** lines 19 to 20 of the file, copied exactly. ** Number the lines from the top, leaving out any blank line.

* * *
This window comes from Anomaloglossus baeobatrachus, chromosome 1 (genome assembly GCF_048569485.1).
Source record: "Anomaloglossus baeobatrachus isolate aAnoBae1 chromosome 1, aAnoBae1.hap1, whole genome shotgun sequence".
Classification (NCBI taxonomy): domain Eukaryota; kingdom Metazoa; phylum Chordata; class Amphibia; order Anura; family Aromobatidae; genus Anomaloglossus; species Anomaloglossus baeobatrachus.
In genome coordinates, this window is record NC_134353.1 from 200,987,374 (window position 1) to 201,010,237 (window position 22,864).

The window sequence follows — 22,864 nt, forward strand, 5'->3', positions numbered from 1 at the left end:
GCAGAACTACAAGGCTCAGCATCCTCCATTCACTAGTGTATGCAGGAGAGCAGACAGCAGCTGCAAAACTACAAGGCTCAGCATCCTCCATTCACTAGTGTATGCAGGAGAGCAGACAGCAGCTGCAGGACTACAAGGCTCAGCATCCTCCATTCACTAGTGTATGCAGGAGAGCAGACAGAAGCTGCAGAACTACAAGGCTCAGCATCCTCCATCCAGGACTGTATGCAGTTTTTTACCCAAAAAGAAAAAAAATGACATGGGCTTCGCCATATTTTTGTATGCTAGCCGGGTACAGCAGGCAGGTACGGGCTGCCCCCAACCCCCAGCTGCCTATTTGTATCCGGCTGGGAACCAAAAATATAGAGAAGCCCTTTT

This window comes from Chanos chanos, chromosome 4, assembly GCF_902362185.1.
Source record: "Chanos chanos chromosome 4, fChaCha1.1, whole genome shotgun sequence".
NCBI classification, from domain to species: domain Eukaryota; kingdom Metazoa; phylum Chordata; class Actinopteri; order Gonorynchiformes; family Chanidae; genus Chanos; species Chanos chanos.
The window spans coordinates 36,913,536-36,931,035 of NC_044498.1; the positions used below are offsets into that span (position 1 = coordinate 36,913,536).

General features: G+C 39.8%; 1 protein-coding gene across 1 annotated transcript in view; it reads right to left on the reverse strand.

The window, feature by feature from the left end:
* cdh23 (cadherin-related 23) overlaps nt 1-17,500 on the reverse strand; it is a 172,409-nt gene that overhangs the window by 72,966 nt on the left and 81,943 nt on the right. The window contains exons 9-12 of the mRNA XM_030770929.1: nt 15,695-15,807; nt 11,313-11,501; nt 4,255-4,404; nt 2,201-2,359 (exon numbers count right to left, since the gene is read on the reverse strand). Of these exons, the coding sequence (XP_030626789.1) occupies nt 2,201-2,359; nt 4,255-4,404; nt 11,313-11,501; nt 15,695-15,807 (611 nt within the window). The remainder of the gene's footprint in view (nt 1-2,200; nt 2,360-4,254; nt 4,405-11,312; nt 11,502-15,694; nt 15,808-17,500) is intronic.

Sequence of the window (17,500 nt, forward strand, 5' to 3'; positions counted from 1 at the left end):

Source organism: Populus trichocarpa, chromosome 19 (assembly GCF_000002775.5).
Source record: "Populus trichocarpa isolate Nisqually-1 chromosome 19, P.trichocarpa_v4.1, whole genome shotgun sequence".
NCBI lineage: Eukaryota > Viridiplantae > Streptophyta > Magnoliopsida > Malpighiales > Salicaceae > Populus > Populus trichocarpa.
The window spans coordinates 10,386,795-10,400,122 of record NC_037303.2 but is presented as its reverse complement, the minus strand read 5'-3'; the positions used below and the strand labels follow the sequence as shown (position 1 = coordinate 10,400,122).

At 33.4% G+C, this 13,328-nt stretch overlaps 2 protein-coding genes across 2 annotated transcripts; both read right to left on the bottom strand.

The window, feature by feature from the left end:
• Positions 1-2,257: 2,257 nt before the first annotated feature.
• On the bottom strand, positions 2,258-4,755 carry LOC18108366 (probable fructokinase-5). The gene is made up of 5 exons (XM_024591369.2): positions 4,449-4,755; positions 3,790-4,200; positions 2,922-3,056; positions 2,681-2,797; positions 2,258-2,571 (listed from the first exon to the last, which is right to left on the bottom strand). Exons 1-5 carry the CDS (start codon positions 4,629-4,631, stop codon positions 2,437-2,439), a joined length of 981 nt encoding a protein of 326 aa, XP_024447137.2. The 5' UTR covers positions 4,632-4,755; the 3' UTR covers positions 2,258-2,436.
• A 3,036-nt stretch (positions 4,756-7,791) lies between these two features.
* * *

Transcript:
At 33.4% G+C, this 13,328-nt stretch overlaps 2 protein-coding genes across 2 annotated transcripts; both read right to left on the bottom strand.

The window, feature by feature from the left end: